Access to healthcare in low-resource contexts such as refugee camps, humanitarian emergencies (including earthquake, hurricane, and conflict zones), and remote and rural parts of low-income countries, is often either highly limited or entirely non-existent. Simultaneously, two-thirds of the world’s population is expected be online by the end of 2023,8 while an estimated 6.9 billion smartphones are currently in use globally,9 meaning a large proportion of the individuals residing in low-resource settings are connected to the internet. As AI systems become increasingly available to non-technical users, including via smartphone applications (the ChatGPT app is now available on iOS),10 ‘digital doctors’ in the form of generative healthcare AI systems will become increasingly available to those who currently do not have access to universal health coverage. Users will be able to consult with their digital doctor as they would a human doctor – if they had access to one – in a two-way verbal discussion via natural language (in the individual’s mother tongue, via text or speech) regarding the details of their symptoms and relevant medical history. After taking a history, the digital doctor would present the patient with a list of differential diagnoses, the likelihood of each being the correct diagnosis, and recommended actions such as to carefully watch and wait, attend an emergency department, or even purchase over-the-counter medications to treat the problem without human medical supervision. The amplification of AI in this manner would serve to provide healthcare to those who otherwise would not have access to it. For the utilitarian, therefore, the only ethically relevant question is whether this scaling would serve to generate greater total utility. Accordingly, from the utilitarian perspective, the democratisation of healthcare in these settings would not only be ethically permissible, but ethically obligatory, if the digital doctor’s advice generates outcomes that are superior to those that would otherwise occur had patients continued to have limited or no access to healthcare. In other words, if the consequences for patients of digital doctors are, on average, better than those of no doctors, then they ought to be made available to those without access to doctors. Given the competence of current generative AI systems, and the speed with which they are improving, it is inevitable that sufficiently competent digital doctors are already or will soon be available to meet the requirements of consequentialists for their deployment in low-resource contexts.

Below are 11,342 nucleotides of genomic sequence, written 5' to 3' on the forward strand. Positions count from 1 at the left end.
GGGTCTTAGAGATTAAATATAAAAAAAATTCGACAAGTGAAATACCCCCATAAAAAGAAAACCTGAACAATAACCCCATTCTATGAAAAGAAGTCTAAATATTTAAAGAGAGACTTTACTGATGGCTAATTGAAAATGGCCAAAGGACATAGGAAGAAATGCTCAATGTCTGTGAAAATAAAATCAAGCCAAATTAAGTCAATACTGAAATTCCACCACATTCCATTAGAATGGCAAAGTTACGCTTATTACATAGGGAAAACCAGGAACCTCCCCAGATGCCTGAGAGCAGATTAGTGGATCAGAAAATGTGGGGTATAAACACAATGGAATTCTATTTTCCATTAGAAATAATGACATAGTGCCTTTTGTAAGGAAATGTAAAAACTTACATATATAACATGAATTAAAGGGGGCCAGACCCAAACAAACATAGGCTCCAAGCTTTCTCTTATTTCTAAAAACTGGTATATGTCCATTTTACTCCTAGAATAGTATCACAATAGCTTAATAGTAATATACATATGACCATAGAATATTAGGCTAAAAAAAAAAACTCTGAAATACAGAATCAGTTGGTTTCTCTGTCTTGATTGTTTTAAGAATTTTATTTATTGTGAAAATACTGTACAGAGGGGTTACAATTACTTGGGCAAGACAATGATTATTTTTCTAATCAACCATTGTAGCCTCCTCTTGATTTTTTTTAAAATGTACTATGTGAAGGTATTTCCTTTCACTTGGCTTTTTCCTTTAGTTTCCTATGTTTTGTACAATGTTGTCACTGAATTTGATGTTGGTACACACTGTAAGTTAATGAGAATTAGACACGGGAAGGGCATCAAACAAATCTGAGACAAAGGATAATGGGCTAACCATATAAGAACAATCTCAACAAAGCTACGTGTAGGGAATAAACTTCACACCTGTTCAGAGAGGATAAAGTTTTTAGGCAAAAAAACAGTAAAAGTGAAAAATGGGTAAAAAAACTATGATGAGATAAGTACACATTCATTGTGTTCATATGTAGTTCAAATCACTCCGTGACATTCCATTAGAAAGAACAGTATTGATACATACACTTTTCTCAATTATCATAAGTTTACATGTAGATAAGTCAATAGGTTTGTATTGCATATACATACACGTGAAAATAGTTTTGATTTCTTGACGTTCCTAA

Context 2: where existing healthcare could be improved

AI systems are already matching, and in some cases reliably and significantly out-performing, the abilities of their human counterparts in some repetitive medical tasks including dermoscopic melanoma diagnosis,11 CT interpretation,12 chest x-ray interpretation,13 and detection of diabetic retinopathy in retinal fundus photography.14 For the utilitarian, once patient outcomes can be predicably enhanced by the handing over of clinical decision-making from humans to AI systems, then such delegation is ethically required. In other words, it would be unethical to subject patients to the error-prone, human factor-susceptible, inconsistent decisions of human doctors while a more accurate and reliable digital alternative – which never becomes tired, hungry, or frustrated by institutional politics – is concurrently available. While this does not entirely remove the need for dermatologists and radiologists, it requires that the primacy of their clinical roles evolves from diagnosticians into users, supervisors and interpreters of powerful AI tools. Simultaneously, the portion of their roles that serves as the compassionate human interface between disease pathology, medical science, and sick patients will become increasingly important, as they begin to translate AI-mediated clinical insights into the embodied, social, physical world of the doctor-human relationship – an element of the profession that even fully-realised AGI could never entirely replace.